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What Factors To Consider When Rebranding
Everybody loves a shiny new logo.
At some point in your organization’s future, there’s a very good chance that you’ll look to refresh your brand with a new look and feel, a renewed identity that helps you keep pace with competitors and stay relevant amongst your target clientele.
You might even opt for the full Monty and decide on a complete name change, as well.
Maybe it’s because you’re simply tired of your old look—a small to medium-sized midlife crisis, if you will. Or maybe a rebrand provides an opportunity to reposition your organization to reflect its operational evolution. Who knows? From your company’s inception to its present state, you may not even deliver the same products or services, making your old brand identity or name obsolete.
Coca Cola obviously decided that it was time for a change when it decided to launch a radical reimagining of its Diet Coke brand. In place of the standardized cans were new streamlined cylinders with a single, minimalistic ribbon signifying one of five flavours (four fruitful new tastes and the original, of course). The message: we may be selling you an old drink, but we’re quite sure you’ll want to give these new versions a try (or keep drinking the original sugar-free version) thanks to our innovative new look.
Coke’s bitter rival Pepsi also put a new spin on one of its popular brands in recent years, renaming Pepsi Max as Pepsi Zero Sugar. Apparently, the diet nature of the drink wasn’t obvious to consumers, hence the nomenclatural departure.
I draw on these two examples from industry heavyweights because they offer insight into the interconnectedness of brand and business. The pop industry has gone more than a little flat in recent years (pun intended). Consumer tastes are changing, shifting to healthier options. Some jurisdictions are imposing sugar and soft drink taxes to combat obesity.
According to the New York-based Beverage Marketing Corporation, an industry consulting and advocacy group, sales of carbonated soft drinks have declined for 13 straight years. The once airtight soda industry continues to lose its fizzle. What to do?
This multi-billion-dollar business is too big to fail—particularly in the view of concerned shareholders. So, bring in the marketing gurus to give tired products a new look. In doing so, these multinational behemoths offer some valuable lessons to us corporate mortals.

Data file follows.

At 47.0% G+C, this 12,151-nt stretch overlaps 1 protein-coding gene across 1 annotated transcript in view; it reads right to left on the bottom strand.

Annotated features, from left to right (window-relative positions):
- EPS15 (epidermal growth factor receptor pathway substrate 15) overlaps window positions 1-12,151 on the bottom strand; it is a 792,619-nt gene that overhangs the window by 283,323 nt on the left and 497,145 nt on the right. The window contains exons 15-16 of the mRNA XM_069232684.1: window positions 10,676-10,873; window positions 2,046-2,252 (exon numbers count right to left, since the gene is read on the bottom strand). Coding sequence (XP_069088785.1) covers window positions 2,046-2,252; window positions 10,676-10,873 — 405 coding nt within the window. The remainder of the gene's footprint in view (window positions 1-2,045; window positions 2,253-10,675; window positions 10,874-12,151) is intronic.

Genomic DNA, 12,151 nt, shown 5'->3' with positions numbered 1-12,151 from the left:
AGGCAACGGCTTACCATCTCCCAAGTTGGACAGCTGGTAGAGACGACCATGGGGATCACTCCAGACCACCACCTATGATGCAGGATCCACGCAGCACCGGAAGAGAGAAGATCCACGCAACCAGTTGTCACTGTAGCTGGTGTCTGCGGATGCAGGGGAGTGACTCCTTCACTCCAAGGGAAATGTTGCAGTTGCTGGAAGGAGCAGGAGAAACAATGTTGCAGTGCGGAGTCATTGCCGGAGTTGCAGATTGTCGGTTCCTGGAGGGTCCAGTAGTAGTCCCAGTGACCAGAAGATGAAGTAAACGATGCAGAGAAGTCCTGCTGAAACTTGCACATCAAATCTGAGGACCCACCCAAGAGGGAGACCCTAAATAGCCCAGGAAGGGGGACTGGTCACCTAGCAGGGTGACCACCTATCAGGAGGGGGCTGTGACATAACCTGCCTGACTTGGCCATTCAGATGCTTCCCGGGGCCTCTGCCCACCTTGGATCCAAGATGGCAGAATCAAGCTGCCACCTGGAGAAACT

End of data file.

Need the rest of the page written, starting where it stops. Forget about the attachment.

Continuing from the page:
First, they rebranded for a reason. This is a time-consuming, expensive process—boutique marketing agencies will usually charge at least $20,000 for a fairly basic rebranding project, although often more; the same fees would run much higher for a major corporation—and so not one that should be partaken without justification. In this case, sales were down, again. That’s a good reason to invest the time and capital to produce a new look.
Next, they did their homework. They re-explored and defined their target clientele, conducted market research—and I’m guessing endless focus groups—to determine what those consumers wanted to drink, and then set out to make a more appealing product. The same basic rule applies to any organization of any size.
In the case of Coca-Cola, the pop maker clearly looked at what Diet Coke meant to the organization and took the time to determine what a rebrand would mean for their bottom line.
In this case, the name could stay, but the tone needed to be different (unlike Pepsi, which opted for a new moniker for Pepsi Max). New flavours meant a major change of direction, likely targeted at younger, more fickle Millennials who were turning their backs on soda in droves.
Diet Coke’s new identity was intended to convey a sense of freshness, vitality and great taste. Will it work? Who knows? But no one can argue that Coke wasn’t swinging for the marketing fences with this rebrand.
It seems as though they also asked one of the most important questions that any organization can pose when going down this path: what’s in it for our customers? In this case, new flavours were clearly the temptation that executives hoped would lure pop-drinkers to their brand.
Now, your rebranding exercise might be about creating a new look and feel, and not much else. But that’s not good enough. You should also be selling a reinvigorated approach to customer service, or product improvements, depending on whether your organizations sells goods, services, or both.
There’s always an opportunity to remind your clients that you care about them and that you’re willing to go the extra mile to put a smile on their faces—even if it’s with an initiative as simple as producing a quarterly newsletter to keep them up to date on company or industry developments. Simple gestures and value-added offerings show you’re committed to their success as much as your own.
Last point: once you’ve rebranded, be sure to show your new identity off to everyone who matters. Have a party at your workplace and invite key clients to celebrate the company’s updated look and feel. Blast out the good news in that newsletter or on your blog or mobile app. Sing your own praises on social media.
Rebranding is inherently risky, but also very fruitful when done right. Coke and Pepsi both have their fingers crossed that the last part of that sentence is true.